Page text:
Greece’s current account deficit decreased in January-September, while Greek tourism outperformed, with tourist arrivals jumping 17.3%, leading travel receipts to 17.9 billion euros, according to the Bank of Greece (BoG).
More specifically, the current account deficit decreased by 4.6 billion euros to 7.3 billion euros. Exports fell by 6.2% at current prices (‑2.2% at constant prices), whereas imports declined by 10.8% at current prices (‑3.8% at constant prices). Non-oil exports of goods rose by 0.2%, while imports fell by 2.3% (‑4.4% and ‑4.0% at constant prices, respectively). An increase in the services surplus is attributed to an improvement, primarily, in the travel balance and, secondarily, in the other services balance, which was partly offset by a deterioration in the transport balance. Non-residents’ arrivals grew by 17.3% and the relevant receipts increased by 15.2% year-on-year. The primary income account deficit deteriorated year-on-year, due to an increase in net interest, diend and profit payments, which was partly offset by a rise in net receipts from other primary income.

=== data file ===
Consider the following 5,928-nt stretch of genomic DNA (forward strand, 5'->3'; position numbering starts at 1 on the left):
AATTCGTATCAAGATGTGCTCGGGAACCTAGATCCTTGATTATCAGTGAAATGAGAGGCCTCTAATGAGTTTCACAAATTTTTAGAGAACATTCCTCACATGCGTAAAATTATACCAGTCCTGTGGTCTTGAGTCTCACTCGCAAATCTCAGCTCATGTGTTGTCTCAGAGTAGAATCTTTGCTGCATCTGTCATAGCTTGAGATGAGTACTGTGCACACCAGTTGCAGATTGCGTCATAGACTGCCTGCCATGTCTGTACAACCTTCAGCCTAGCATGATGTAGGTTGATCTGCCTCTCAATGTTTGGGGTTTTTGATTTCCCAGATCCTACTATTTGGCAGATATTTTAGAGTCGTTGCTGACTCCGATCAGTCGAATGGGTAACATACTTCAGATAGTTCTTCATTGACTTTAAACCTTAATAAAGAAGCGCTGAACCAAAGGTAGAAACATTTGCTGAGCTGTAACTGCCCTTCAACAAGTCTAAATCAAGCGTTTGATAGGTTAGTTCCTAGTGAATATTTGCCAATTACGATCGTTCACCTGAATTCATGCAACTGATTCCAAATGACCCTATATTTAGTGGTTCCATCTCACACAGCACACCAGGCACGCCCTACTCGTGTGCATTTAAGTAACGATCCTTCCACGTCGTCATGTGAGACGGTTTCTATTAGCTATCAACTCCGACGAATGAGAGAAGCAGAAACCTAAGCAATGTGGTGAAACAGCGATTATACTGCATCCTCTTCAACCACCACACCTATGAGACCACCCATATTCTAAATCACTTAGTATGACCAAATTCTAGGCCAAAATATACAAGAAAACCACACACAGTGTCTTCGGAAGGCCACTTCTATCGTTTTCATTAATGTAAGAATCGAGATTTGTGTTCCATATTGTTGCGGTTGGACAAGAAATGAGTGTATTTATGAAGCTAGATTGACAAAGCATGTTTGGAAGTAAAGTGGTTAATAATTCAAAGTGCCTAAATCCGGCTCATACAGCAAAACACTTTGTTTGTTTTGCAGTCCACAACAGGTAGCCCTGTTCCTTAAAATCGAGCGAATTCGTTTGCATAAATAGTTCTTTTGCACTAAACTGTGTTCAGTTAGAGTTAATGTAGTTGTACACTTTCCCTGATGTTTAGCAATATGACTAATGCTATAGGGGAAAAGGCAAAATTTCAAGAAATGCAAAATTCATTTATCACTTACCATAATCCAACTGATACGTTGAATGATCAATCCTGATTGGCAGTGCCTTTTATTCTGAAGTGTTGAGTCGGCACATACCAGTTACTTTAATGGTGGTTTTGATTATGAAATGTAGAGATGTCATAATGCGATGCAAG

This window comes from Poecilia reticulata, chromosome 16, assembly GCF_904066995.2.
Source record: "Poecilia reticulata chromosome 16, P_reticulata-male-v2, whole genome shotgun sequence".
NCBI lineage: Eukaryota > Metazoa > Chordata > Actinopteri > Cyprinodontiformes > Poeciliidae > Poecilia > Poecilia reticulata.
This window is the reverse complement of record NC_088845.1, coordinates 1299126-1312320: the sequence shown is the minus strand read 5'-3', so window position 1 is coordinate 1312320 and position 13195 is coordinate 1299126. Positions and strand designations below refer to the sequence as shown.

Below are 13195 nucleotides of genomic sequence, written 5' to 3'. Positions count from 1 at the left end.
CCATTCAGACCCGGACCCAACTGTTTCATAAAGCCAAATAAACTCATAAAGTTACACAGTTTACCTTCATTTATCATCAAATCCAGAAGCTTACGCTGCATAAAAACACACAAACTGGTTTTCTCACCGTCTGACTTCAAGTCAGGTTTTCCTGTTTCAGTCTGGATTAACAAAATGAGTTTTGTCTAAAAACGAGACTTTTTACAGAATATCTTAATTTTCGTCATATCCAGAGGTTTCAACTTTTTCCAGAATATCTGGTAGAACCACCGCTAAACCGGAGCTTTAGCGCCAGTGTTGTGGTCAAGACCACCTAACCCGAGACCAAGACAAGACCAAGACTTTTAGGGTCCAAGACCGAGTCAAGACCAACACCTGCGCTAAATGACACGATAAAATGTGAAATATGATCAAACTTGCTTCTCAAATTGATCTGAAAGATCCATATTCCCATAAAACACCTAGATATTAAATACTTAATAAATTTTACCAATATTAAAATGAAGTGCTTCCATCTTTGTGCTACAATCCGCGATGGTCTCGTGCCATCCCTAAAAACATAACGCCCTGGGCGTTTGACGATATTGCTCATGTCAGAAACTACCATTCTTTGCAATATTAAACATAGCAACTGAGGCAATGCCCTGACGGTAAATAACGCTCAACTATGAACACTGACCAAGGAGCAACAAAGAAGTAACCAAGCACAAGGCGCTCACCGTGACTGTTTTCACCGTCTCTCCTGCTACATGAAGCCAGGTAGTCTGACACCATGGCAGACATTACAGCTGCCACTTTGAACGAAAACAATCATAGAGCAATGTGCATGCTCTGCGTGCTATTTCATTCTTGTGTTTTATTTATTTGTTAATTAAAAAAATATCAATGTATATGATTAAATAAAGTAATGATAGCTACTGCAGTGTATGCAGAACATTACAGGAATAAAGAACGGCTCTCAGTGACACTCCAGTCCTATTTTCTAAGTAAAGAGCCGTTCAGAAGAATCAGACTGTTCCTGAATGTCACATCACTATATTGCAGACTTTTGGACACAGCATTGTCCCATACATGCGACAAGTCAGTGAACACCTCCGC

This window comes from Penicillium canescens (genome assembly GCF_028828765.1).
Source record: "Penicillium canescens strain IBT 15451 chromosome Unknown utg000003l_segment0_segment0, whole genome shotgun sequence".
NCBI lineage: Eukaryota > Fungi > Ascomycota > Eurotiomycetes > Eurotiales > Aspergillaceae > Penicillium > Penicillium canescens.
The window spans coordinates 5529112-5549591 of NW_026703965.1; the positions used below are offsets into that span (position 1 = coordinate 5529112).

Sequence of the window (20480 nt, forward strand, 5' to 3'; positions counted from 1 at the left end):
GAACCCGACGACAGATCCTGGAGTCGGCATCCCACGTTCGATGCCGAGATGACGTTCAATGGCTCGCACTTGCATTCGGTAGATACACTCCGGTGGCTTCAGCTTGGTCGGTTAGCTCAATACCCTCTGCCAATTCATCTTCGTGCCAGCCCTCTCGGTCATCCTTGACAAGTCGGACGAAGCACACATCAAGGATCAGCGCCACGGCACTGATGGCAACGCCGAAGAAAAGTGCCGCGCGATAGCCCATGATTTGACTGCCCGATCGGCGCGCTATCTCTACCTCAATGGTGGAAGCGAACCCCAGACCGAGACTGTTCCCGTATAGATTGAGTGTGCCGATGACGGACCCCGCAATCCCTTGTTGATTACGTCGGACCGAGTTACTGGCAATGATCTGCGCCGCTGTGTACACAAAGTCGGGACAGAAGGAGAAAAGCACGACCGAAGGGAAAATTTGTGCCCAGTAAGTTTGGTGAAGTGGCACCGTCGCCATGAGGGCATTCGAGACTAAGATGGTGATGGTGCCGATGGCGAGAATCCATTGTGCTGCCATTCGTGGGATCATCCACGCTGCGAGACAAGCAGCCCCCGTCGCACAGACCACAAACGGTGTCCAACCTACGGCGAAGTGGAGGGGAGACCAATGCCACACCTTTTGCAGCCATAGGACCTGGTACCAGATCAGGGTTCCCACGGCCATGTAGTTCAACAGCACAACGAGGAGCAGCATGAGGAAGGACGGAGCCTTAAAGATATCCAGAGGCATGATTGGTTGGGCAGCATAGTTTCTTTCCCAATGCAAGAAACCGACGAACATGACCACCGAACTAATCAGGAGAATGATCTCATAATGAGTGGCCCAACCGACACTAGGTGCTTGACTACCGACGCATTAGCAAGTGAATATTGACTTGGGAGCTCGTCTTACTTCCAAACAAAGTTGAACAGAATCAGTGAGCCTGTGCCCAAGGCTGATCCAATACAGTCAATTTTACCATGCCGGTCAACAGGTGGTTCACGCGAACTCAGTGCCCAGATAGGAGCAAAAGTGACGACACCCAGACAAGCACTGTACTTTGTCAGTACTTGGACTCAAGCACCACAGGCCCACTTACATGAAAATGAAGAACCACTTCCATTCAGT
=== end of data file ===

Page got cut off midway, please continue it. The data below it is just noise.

In September, the current account deficit slightly more than halved year-on-year and stood at 404.3 million.
Exports fell by 10.3% at current prices (‑10.1% at constant prices) and imports fell by 16.3% at current prices (‑7.5% at constant prices). More specifically, non-oil exports of goods declined by 10.1% at current prices (‑12.2% at constant prices), whereas non-oil imports of goods dropped by 3.7% at current prices (‑3.3% at constant prices). An increase in the surplus of the services balance is mainly due to an improvement in the travel balance and, to a lesser extent, the transport and other services balances. Non-residents’ arrivals rose by 12.7% and the relevant receipts by 14.6% year-on-year.
The primary income account recorded a deficit versus a surplus in the same month last year. The deficit of the secondary income account decreased compared with September 2022.
In the January-September period, the capital account surplus shrank at 2.0 billion, mainly due to lower net receipts in the other sectors of the economy excluding general government. The deficit of the combined current and capital account totaled 5.2 billion euros.